Alignment of the spine. Normally, the spine has curvatures. In the cervical and lumbar spine, it is called a lordotic curvature, while the thoracic is called kyphotic. The degree of curvature has normal parameters. When they are increased due to injury, the curvature can be lost (straightened) or increased (increased lordosis, increased kyphosis). These abnormal findings are due to several reasons. Lordosis is opposite to kyphosis. The term refers to abnormally increased curvature (hollow back, saddle back, swayback) and to the normal curvature (normal lordosis).
A postural defect characterized by excessive anterior curvature of the spine(Backto Top) Mastery learning: Model of instruction whereby frequent feedback is given to the learner and a large percentage of learners can attain at least minimal success in a unit of instruction
The normal curve of the lumbar spine, which is maintained to balance the thoracic kyphosis. The shape of the lumbar lordosis can be changed by tilting the pelvis forward or backwards. The apex of the curve points anteriorly.
the spine has two normal lordotic curves. When these curves are neither exaggerated nor decreased, the spine is at its strongest. When the lower lordotic curve is exaggerated, usually due to poor posture, the facet joints are put under strain. Eventually, this can lead to wear and tear, causing facet joint syndrome.
A normal curvature of the lower back; this can also refer to an excessive inward curvature (hyperlordosis) or lack of curvature in the lumbar area (hypolordosis); Hyperlordosis predisposes the participant to a higher risk of injury.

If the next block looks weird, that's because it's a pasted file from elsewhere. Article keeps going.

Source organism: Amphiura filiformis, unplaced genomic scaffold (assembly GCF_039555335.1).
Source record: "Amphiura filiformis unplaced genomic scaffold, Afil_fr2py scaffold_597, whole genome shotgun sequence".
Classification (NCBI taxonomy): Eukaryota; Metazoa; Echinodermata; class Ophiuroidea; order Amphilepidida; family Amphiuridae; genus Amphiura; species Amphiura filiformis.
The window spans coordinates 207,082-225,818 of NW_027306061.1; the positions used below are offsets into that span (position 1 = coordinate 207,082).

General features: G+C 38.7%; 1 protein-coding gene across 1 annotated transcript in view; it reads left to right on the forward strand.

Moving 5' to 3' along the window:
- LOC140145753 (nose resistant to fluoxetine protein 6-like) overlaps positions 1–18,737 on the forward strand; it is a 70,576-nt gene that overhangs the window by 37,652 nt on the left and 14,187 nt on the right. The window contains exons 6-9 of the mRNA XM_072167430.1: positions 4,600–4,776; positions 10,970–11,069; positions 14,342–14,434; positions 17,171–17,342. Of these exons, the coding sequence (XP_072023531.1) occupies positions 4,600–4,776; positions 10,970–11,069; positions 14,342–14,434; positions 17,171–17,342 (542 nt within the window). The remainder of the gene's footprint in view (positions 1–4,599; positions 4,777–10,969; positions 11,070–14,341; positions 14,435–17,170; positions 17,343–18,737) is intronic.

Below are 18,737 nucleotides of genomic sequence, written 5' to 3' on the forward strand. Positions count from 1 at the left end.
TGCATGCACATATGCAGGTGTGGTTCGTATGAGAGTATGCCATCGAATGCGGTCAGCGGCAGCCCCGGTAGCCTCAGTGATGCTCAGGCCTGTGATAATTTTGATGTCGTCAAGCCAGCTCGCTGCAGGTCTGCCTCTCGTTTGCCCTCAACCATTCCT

An abnormal anterior curve, usually found in the lumbar region, and as such is an exaggeration of the normal anterior curve (avoid use of the term "normal lordosis"); often called "hollow back." It is accompanied by anterior pelvic tilt and hip joint flexion. If used without any modifying word, it refers to lumbar lordosis. In the thoracic region, occasionally, there is a slight lordosis which is a reversal of the normal posterior curve. In a typical forward head position, the neck is in a position of extension that is greater than the normal anterior curve and as such resembles a lordosis. (REFERENCE - "Muscles Testing and Function" By Kendall, McCreary, & Provance)
Lordosis (commonly referred to as swayback or hyper-lordosis) is a medical term used to describe an inward curvature of a portion of the vertebral column.Medical Terminology Systems: A Body Systems Approach, 2005 Two segments of the vertebral column, namely cervical and lumbar, are normally lordotic, that is, they are set in a curve that has its convexity in front and concavity behind, in the context of human anatomy. When referring to the anatomy of other mammals, the direction of the curve is termed ventral. Curvature in the opposite direction, that is, apex posteriorly (humans) or dorsally (mammals) is termed kyphosis.